Level: Full pool. Temp: 63-65 degrees. Clarity: Clear.
Bass: Slow. “It has been tough,” said Daniel Workman. “There are still a few fish on the bed, but most are done. It’s postspawn, and it is tough.” There are still some good fish to be caught, however, and Daniel is targeting them with topwater, jerkbaits and a Carolina rig. “If you want spotted bass, I would probably use a Spook Jr. on a spinning rod with light line, and I would work the bait pretty fast. A jerkbait has also been working pretty well — either a Bass Pro Shop series jerkbait that is green with blue sides, or the new Rapala jerkbait with a green back, mirror sides, a white belly and a bucktail on the back treble hook.” Fish the plugs on deep water off main-lake points and humps. “The fish will come up out of deep water to smash a topwater bait,” he said. For largemouths, Daniel said to fish a five-inch green pumpkin lizard on a Carolina rig, and dip the tail in JJ’s Magic, a garlic solution. “The stuff clings to the bait, and the bass love it, and they will hold on a little longer. The largemouths up here don’t hang on to a bait like they will at Lanier or Hartwell or some other places. When you feel them pull, you better be setting the hook.” Daniel said to fish the Carolina rig down the center of the pockets and on secondary points. “You want to find ledges and drops where the bottom comes up out of deeper water. If you can find brushpiles, that’s a bonus,” he said.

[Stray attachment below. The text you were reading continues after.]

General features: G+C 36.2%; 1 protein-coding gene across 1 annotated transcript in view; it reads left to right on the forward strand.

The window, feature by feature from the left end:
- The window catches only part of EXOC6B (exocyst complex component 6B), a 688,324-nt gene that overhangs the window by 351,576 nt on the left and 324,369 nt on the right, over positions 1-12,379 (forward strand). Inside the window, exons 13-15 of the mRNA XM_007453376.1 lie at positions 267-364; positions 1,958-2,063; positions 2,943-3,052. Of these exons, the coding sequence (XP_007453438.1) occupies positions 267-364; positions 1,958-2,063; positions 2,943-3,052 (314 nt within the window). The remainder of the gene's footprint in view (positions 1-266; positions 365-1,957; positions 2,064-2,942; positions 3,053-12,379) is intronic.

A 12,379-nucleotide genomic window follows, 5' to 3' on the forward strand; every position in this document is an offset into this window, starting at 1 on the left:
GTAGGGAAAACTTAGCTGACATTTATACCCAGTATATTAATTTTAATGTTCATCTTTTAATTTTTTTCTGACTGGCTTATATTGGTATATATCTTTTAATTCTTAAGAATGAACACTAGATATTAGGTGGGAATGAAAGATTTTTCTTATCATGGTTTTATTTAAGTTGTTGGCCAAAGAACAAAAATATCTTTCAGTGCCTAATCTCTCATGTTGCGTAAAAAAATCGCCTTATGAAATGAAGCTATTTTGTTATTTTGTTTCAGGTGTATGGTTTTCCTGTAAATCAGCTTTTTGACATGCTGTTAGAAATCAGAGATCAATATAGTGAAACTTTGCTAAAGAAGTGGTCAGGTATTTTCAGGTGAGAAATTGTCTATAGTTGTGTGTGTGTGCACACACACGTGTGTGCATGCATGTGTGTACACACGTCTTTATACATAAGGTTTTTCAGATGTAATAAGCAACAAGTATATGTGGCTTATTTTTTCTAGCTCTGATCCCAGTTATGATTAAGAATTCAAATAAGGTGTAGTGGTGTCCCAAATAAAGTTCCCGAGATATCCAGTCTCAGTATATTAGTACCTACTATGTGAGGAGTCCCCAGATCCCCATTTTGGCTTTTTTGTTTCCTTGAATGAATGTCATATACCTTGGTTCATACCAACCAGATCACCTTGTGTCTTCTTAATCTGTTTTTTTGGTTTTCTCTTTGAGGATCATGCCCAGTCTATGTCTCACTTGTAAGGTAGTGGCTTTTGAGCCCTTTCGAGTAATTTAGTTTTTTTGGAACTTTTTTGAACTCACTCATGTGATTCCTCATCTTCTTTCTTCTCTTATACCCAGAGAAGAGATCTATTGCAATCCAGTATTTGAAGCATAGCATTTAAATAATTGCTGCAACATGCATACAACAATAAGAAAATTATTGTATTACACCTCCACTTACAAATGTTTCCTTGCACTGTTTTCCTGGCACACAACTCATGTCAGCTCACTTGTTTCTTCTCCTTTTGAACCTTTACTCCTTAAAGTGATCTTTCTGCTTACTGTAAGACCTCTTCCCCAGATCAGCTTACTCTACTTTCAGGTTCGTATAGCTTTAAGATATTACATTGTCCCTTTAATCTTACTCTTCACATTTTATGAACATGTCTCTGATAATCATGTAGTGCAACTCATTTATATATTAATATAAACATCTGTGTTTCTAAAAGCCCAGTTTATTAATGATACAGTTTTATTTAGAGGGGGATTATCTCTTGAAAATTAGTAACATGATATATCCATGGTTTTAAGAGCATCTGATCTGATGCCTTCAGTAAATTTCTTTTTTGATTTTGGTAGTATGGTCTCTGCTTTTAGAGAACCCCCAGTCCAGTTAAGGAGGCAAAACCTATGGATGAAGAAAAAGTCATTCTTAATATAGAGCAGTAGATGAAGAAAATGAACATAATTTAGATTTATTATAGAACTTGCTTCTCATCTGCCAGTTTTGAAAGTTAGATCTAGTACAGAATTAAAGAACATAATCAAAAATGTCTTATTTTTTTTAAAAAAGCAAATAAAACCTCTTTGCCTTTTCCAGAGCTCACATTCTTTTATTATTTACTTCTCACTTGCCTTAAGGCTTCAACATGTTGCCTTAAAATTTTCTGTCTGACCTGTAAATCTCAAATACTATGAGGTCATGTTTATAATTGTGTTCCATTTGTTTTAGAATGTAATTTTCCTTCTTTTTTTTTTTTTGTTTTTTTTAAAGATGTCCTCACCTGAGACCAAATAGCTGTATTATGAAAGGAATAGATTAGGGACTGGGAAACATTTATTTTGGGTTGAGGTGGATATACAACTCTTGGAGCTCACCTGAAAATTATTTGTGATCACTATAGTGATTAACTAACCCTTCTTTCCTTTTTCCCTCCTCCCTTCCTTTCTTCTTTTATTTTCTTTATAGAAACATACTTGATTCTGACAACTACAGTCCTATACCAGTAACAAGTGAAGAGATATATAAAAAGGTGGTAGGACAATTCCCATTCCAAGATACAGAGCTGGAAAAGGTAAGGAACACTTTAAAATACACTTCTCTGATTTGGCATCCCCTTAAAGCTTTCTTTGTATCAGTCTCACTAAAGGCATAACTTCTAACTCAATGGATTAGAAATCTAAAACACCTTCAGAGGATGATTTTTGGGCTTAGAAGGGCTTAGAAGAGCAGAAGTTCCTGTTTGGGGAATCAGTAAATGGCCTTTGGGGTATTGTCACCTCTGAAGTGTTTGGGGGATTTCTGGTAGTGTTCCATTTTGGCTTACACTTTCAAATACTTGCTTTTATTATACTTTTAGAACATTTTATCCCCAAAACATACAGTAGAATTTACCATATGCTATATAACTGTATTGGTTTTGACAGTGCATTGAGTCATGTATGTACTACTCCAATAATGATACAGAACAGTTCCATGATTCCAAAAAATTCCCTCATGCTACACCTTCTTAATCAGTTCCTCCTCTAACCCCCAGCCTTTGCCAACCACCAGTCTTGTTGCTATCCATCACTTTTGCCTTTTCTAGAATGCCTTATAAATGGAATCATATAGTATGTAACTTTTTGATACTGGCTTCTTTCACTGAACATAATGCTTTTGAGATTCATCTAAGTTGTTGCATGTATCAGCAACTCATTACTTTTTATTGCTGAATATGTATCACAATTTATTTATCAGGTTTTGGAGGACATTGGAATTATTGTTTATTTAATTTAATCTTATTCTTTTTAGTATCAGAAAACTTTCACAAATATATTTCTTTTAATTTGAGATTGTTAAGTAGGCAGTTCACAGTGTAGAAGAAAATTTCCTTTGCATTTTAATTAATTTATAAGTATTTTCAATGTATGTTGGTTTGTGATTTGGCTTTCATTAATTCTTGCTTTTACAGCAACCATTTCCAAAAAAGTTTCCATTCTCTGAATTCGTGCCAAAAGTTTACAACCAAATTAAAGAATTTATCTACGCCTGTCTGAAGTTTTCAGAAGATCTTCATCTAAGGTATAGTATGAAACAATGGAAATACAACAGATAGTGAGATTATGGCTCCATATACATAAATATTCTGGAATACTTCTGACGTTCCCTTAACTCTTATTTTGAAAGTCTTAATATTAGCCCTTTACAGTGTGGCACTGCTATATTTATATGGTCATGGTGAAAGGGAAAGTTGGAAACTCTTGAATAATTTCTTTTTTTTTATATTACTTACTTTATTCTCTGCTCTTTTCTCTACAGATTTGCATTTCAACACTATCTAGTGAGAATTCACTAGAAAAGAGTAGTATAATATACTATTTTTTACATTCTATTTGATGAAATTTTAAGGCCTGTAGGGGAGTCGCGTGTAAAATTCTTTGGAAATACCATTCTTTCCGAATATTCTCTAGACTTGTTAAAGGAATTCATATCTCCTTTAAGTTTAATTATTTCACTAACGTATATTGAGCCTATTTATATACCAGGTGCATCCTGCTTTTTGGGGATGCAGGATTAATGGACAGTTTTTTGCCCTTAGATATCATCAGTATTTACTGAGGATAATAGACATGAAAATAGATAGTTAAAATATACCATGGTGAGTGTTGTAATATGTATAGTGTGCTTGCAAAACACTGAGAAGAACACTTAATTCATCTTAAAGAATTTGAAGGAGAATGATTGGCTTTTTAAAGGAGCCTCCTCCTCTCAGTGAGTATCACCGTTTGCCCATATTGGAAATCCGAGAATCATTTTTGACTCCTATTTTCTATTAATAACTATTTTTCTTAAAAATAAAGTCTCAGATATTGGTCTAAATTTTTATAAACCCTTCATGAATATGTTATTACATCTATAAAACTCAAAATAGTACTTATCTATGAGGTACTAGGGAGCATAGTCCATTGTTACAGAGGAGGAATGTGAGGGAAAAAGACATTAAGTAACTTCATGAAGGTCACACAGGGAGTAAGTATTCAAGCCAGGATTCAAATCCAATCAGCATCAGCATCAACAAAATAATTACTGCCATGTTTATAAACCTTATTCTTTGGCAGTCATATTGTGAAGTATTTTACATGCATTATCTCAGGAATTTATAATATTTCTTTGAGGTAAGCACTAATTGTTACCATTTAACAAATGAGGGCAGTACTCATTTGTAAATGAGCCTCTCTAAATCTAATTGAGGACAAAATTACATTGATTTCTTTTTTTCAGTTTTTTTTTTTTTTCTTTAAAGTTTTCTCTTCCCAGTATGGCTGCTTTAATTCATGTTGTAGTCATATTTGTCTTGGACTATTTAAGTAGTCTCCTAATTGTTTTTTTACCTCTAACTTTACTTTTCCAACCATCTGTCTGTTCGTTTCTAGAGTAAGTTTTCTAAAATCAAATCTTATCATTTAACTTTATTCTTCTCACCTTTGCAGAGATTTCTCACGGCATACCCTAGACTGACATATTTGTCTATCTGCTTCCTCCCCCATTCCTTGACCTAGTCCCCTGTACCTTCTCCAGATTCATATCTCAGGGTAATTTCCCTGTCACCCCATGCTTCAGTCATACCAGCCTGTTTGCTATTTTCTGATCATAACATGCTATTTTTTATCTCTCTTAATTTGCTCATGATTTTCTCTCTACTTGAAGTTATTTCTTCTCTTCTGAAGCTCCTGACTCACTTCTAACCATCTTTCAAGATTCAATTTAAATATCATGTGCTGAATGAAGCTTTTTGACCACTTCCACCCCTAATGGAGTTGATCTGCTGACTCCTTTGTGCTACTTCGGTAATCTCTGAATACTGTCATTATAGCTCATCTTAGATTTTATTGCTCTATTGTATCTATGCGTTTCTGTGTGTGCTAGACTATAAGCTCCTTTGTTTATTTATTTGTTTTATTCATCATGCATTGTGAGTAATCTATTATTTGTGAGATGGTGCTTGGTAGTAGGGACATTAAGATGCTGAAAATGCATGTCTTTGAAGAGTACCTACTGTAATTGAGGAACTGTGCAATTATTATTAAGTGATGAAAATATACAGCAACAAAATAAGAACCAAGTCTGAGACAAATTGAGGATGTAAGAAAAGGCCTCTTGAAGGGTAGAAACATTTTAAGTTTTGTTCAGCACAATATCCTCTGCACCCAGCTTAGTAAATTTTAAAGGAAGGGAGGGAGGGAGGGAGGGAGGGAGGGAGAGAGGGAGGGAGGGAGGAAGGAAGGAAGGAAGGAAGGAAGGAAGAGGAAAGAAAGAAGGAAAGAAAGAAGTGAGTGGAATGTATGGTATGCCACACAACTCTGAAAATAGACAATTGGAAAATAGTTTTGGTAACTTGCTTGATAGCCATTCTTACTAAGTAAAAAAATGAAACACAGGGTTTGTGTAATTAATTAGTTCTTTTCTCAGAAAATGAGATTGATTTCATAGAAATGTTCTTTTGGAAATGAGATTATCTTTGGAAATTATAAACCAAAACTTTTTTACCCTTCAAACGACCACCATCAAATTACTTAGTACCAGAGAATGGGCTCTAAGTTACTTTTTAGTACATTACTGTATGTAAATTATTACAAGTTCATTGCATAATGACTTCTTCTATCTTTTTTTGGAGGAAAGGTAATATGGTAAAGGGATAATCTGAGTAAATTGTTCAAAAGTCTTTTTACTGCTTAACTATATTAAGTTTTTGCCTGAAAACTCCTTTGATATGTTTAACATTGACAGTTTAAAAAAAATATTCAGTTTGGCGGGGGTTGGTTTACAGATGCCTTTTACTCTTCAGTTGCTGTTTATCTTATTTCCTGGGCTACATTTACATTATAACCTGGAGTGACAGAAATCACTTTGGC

Trout: WRD Fisheries biologist Anthony Rabern said that the trout should be following the bluebacks to the bank as the bluebacks move shallow to spawn. “I would look for rocky banks or rock seawalls where the herring are spawning,” said Anthony. He said he had heard reports of fish being caught on both a trolled Mepps spinner and on Pointer 100 jerkbaits.
Bream: Look for the bream at Burton and the other mountain lakes to go on bed on the full moon June 11, said Anthony. The mountain lakes are known for producing some bragging-sized bluegill.